Go to a hardware/general/home supply store and find a submirsible sump
pump.  They are usually used to pump effluent out of houses.  I got one on
sale rated at 1140 gph with a large screen bottom and a garden house
output.  It pumps down to something like 1/4" of water.  I use a 50 foot
garden house and all tanks are on one floor, but these pumps are generally
able to pump to a very high head (>>10 feet).  It fills tanks fast, and if
you need to diffuse water flow put some filter pad on the output.

Since I don't trust the pump I only put it in the water when actually
using it to pump water and rinse in freshwater after every use.

Very fast pump and very cheap (about $30-40 at walmart).

Good luck and if you have any other questions please ask.
o    Mike Nielsen                                                        u 
m    Department of Geography         THE OPTIMIST BELIEVES WE LIVE IN    ?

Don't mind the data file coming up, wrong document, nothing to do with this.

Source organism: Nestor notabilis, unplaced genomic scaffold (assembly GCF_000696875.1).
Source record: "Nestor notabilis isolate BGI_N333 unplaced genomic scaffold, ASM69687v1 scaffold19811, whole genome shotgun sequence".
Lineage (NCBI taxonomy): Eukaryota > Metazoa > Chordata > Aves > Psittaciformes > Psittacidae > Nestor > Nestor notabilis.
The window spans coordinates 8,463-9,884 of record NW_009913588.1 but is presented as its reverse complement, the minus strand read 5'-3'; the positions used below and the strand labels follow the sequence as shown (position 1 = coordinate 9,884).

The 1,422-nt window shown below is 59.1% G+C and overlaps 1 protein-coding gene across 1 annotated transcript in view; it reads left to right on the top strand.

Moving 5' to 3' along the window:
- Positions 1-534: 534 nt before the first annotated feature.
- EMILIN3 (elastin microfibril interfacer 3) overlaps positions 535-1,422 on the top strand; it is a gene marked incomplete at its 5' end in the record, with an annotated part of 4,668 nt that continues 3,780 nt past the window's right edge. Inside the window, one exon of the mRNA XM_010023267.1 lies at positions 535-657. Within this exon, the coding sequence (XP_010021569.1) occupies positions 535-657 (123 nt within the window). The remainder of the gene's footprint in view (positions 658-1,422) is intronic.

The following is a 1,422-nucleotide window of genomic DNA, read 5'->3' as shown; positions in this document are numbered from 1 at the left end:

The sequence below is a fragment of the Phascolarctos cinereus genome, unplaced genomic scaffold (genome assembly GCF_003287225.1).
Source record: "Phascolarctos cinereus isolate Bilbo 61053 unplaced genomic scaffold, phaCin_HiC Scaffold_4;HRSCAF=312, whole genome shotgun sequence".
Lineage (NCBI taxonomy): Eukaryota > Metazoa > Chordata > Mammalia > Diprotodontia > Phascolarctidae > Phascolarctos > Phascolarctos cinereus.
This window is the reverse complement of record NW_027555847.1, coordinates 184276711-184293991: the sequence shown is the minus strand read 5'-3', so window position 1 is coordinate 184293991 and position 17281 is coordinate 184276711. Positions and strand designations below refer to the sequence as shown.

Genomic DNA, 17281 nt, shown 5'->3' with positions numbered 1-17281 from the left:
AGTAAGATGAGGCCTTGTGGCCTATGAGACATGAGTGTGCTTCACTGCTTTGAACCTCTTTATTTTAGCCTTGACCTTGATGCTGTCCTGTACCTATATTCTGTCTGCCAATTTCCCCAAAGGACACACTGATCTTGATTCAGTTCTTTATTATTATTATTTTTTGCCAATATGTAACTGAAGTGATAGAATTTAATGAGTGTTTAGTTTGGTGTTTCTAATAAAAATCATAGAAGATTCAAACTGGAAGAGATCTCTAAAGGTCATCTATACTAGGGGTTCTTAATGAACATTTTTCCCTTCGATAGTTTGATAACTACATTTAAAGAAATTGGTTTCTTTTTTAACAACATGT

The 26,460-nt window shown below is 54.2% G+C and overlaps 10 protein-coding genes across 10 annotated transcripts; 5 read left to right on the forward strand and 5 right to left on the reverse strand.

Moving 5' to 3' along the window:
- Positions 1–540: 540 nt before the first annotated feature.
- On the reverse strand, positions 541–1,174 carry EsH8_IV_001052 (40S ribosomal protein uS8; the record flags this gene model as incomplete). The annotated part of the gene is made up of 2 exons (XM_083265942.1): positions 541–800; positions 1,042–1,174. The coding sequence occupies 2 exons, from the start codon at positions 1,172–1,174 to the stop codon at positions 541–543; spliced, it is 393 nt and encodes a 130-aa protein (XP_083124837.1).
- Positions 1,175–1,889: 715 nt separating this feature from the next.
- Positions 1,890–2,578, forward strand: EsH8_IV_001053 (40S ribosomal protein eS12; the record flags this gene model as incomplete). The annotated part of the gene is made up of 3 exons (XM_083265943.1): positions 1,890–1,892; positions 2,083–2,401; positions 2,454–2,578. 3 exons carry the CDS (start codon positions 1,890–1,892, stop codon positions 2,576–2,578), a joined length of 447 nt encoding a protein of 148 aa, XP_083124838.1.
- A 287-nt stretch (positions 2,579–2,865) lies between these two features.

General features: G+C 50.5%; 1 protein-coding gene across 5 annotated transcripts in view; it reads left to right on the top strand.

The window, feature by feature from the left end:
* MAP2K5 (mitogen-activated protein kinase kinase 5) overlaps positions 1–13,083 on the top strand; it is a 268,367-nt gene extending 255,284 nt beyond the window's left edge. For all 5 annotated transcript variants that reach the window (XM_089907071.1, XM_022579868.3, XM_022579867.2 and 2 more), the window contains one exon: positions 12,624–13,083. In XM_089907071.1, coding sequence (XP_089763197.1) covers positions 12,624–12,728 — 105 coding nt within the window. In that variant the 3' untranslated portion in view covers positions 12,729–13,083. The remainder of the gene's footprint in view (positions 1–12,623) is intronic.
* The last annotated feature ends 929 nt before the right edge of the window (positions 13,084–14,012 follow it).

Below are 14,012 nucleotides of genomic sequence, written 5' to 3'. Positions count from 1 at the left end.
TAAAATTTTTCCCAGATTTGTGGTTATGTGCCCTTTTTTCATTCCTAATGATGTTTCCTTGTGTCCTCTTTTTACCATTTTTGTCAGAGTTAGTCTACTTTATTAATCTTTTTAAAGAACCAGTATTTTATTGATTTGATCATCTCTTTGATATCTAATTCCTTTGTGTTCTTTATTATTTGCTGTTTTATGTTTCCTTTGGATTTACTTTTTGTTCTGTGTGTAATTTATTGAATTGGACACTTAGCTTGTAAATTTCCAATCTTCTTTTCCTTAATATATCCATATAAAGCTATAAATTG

a    Harvill Bldg Box #2             THE BEST OF ALL POSSIBLE WORLDS;    w
r    Tucson, AZ 85721                THE PESSIMIST FEARS THIS IS SO      h 
e                                              o

Pump Warning

by Julius Odian <uodiaj00/>
Date: Mon, 1 Feb 1999

Now that everyone knows where to get these utility sump pumps, I just
wanted to remind everyone that they are not safe to use as a circulation
pump. They will leach metals into the water. For pumping out of a garbage
can I am sure they are fine, but remove the pump afterwords so it doesn't
sit in the water for extended periods of time.

The sump pumps are actually quite convenient to have around the house. My
neighbors driveway flooded and I hooked the pump up to a hose and let it go
to work.


reducing water hardness for breeding discus

by BigJohnW/ (John Wubbolt)
Date: Tue, 26 Jan 1999
To: apisto/

Hello Kym
A friend of mine uses a system where he has 55 gallon garbage buckets on
like a small scooter ( the thing fits the bucket but has 4 wheels.)
Inside the bucket of water he has a one of those little giant water